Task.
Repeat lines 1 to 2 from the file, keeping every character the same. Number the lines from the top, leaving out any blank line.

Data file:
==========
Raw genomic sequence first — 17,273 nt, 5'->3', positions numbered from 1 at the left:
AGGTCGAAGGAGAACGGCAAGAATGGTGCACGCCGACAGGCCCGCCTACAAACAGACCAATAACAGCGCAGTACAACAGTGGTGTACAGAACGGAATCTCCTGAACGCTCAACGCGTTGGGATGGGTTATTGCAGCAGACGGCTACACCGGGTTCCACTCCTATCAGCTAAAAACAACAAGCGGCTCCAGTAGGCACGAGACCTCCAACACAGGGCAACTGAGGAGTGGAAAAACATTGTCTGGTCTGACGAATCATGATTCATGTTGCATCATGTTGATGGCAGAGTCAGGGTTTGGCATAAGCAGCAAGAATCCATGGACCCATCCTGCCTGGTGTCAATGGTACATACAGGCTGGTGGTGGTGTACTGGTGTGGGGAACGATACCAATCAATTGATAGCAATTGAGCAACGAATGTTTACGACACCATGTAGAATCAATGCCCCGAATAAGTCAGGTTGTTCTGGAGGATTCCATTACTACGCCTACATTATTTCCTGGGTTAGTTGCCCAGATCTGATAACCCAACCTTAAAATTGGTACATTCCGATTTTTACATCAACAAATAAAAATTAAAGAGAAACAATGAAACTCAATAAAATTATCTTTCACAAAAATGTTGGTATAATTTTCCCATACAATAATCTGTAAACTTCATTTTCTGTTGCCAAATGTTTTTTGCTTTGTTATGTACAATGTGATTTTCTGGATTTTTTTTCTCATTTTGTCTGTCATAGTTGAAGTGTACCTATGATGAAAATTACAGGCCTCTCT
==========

Raw genomic sequence first — 17,273 nt, 5'->3', positions numbered from 1 at the left:
AGGTCGAAGGAGAACGGCAAGAATGGTGCACGCCGACAGGCCCGCCTACAAACAGACCAATAACAGCGCAGTACAACAGTGGTGTACAGAACGGAATCTCCTGAACGCTCAACGCGTTGGGATGGGTTATTGCAGCAGACGGCTACACCGGGTTCCACTCCTATCAGCTAAAAACAACAAGCGGCTCCAGTAGGCACGAGACCTCCAACACAGGGCAACTGAGGAGTGGAAAAACATTGTCTGGTCTGACGAATCATGATTCATGTTGCATCATGTTGATGGCAGAGTCAGGGTTTGGCATAAGCAGCAAGAATCCATGGACCCATCCTGCCTGGTGTCAATGGTACATACAGGCTGGTGGTGGTGTACTGGTGTGGGGAACGATACCAATCAATTGATAGCAATTGAGCAACGAATGTTTACGACACCATGTAGAATCAATGCCCCGAATAAGTCAGGTTGTTCTGGAGGATTCCATTACTACGCCTACATTATTTCCTGGGTTAGTTGCCCAGATCTGATAACCCAACCTTAAAATTGGTACATTCCGATTTTTACATCAACAAATAAAAATTAAAGAGAAACAATGAAACTCAATAAAATTATCTTTCACAAAAATGTTGGTATAATTTTCCCATACAATAATCTGTAAACTTCATTTTCTGTTGCCAAATGTTTTTTGCTTTGTTATGTACAATGTGATTTTCTGGATTTTTTTTCTCATTTTGTCTGTCATAGTTGAAGTGTACCTATGATGAAAATTACAGGCCTCTCT